When cancer or other serious illness strikes, life as we once knew it will never be the same.  In the loss that comes with the sense of self, the body we once took for granted, the landscape between those regions of kindness, does seem desolate.  But in small acts of compassion that we experience from others, hope somehow finds a way back in, solace is given, and we begin to heal and find our way back to life.  As Shihab-Nye says,

Then it is only kindness that makes sense anymore…
and then goes with you everywhere
like a shadow or a friend.

Kindness, the simple act of friendship, compassion and generosity to others, has a long history in humankind.  It was one of the “Knightly Virtues,”a set of ‘standards the Knights of the Middle Ages adhered to in daily living and their interactions with others.  Confucius urged his followers to “recompense kindness with kindness. Across cultures and religions, acts of kindness are valued. The Talmud claims that “deeds of kindness are equal in weight to all the commandments.”  Iman Musa Al-Kadhim, seventh after the prophet Mohammed, wrote that “Kindness is half of life.  Paul of Tarsus defined love as being “patient and kind”(I Corinthians), while in Buddhism,  Mettä, one of the Ten Perfections, is most often translated as “loving-kindness.”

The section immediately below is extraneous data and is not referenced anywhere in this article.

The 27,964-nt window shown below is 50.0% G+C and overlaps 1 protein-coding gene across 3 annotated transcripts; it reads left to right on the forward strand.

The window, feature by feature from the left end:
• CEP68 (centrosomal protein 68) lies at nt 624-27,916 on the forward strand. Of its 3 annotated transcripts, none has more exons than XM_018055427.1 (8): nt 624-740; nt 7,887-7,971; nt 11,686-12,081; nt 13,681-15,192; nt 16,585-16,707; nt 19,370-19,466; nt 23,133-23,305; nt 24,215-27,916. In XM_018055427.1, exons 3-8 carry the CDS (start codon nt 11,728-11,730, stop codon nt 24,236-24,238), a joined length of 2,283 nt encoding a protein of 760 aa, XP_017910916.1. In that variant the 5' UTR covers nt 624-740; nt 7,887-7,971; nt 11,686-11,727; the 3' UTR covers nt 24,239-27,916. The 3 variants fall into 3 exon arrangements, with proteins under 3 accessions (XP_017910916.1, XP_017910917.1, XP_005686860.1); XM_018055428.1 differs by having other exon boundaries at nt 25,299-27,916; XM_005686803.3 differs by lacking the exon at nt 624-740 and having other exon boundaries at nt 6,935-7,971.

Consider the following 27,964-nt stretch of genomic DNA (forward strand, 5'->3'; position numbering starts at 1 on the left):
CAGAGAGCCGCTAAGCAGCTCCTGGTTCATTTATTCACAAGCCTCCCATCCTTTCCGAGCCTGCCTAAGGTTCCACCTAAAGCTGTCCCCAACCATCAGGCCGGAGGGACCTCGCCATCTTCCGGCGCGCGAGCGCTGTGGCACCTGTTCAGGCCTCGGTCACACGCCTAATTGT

Kindness is defined as “helpfulness towards someone in need, not in return for anything, nor for the advantage of the helper himself… “  In Aristotle’s Rhetoric.  Even the philosopher Friedrich Nietzche described kindness and love as “the most curative herbs and agents in human intercourse.” (Source:  Wikipedia)